Experts Have Analyzed Problems of Private Sector in Preschool Education in Regions

12 january 2017

The development of private social services aims to improve the quality and accessibility of social services available to the general public. However, the success of privatizing the provision of social services at the regional level depends to a large extent on the level of the socio-economic development in each specific Russian region and the general prosperity of its population. In the new bulletin on the development of competition the Analytical Center experts consider these issues taking preschool education services as an example.

The experts believe that developing the private sector in preschool education at the regional level faces certain difficulties and barriers. First of all, the regions want the federal center to give them more regulatory guidelines with the regard to implementing these services, for example, the specific terms and definitions stipulated by laws or standardized assessment methodologies.

Secondly, demand for private social services depends first and foremost on the level of socio-economic development in every specific Russian region and the purchasing power of its population. This means that the success of regional policies aimed at promoting social entrepreneurship depends not so much on the amount of effort the local government puts in these policies but rather on the average household income in the region.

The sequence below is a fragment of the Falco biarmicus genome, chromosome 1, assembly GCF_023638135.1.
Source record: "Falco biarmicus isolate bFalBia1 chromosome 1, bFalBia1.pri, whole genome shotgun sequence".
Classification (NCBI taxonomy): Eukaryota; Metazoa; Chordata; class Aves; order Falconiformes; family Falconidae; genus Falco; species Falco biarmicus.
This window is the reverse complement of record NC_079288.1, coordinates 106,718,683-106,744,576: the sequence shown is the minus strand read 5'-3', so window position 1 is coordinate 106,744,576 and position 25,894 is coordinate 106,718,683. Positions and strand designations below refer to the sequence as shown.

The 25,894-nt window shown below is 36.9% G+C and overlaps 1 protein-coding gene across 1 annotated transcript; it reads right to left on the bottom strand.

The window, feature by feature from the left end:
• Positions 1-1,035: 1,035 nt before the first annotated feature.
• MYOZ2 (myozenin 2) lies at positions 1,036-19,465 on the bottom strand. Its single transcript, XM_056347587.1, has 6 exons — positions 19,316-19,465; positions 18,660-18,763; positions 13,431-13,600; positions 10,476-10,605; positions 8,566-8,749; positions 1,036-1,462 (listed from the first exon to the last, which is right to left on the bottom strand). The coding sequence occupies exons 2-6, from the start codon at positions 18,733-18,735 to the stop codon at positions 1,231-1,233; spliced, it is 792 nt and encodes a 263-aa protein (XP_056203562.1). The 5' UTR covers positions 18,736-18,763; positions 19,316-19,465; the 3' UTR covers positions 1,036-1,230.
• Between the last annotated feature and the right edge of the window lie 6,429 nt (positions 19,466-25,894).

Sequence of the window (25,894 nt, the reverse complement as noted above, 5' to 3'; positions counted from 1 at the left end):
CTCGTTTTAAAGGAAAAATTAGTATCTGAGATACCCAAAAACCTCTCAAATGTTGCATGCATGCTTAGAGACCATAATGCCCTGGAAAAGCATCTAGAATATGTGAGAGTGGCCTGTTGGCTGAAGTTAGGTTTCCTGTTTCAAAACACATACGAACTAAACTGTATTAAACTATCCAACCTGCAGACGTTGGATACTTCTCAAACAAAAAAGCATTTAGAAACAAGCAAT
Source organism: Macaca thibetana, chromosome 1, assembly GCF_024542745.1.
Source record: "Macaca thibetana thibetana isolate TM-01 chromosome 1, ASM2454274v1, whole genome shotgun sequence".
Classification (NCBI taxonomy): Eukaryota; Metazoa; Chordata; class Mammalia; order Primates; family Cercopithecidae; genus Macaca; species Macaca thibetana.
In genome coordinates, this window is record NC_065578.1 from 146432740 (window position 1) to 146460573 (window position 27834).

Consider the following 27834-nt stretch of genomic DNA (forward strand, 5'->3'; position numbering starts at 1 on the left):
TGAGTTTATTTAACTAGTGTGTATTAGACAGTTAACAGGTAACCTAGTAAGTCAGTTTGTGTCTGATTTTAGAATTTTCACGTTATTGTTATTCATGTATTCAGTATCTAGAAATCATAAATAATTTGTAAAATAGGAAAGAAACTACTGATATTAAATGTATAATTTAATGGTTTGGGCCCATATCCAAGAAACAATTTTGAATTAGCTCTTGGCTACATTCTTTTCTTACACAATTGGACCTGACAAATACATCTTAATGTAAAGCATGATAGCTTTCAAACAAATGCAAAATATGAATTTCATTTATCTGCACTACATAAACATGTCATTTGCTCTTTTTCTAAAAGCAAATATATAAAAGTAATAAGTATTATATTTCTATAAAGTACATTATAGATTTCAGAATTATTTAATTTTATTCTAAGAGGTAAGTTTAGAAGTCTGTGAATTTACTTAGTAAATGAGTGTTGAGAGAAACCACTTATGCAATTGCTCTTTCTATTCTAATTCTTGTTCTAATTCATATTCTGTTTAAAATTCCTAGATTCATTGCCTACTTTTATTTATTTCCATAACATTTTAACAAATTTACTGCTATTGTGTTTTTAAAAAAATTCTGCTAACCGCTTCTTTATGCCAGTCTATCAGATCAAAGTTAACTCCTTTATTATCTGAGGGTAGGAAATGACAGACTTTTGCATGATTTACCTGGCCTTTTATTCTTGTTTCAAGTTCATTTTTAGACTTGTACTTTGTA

Third, the analysts point out that it's quite difficult to assess adequately how effective regional governments are in their efforts to promote private sector involvement in preschool education services. The specialists believe this has to do with the lack of a national standardized methodology for collecting data and calculating target performance indicators set at the federal level. In addition, the performance indicators defined at the federal level for the regions are not included in the Federal Statistics Assessment Plan, so the regional governments have to use statistics provided by various ministries as their main data source. At the same time, ministerial statistics and the methods used to collect them cannot be checked so, according to the experts, they cannot be regarded as verified. Furthermore, Russian regions often are not aware of all the social organizations operating in their territory.

Fourth, as analysis of international experience in this area suggests, promoting the involvement of private business in the market of preschool education services on the whole cannot guarantee that the goals set for preschool education will be achieved and can sometimes lead to serious distortions in performance indicators as the burden of paying for these services gets shifted from the state to the public.

For more see the bulletin “Social Entrepreneurship in Preschool Education in Russian Regions: Problems”.

For other bulletins on the development of competition see Publications.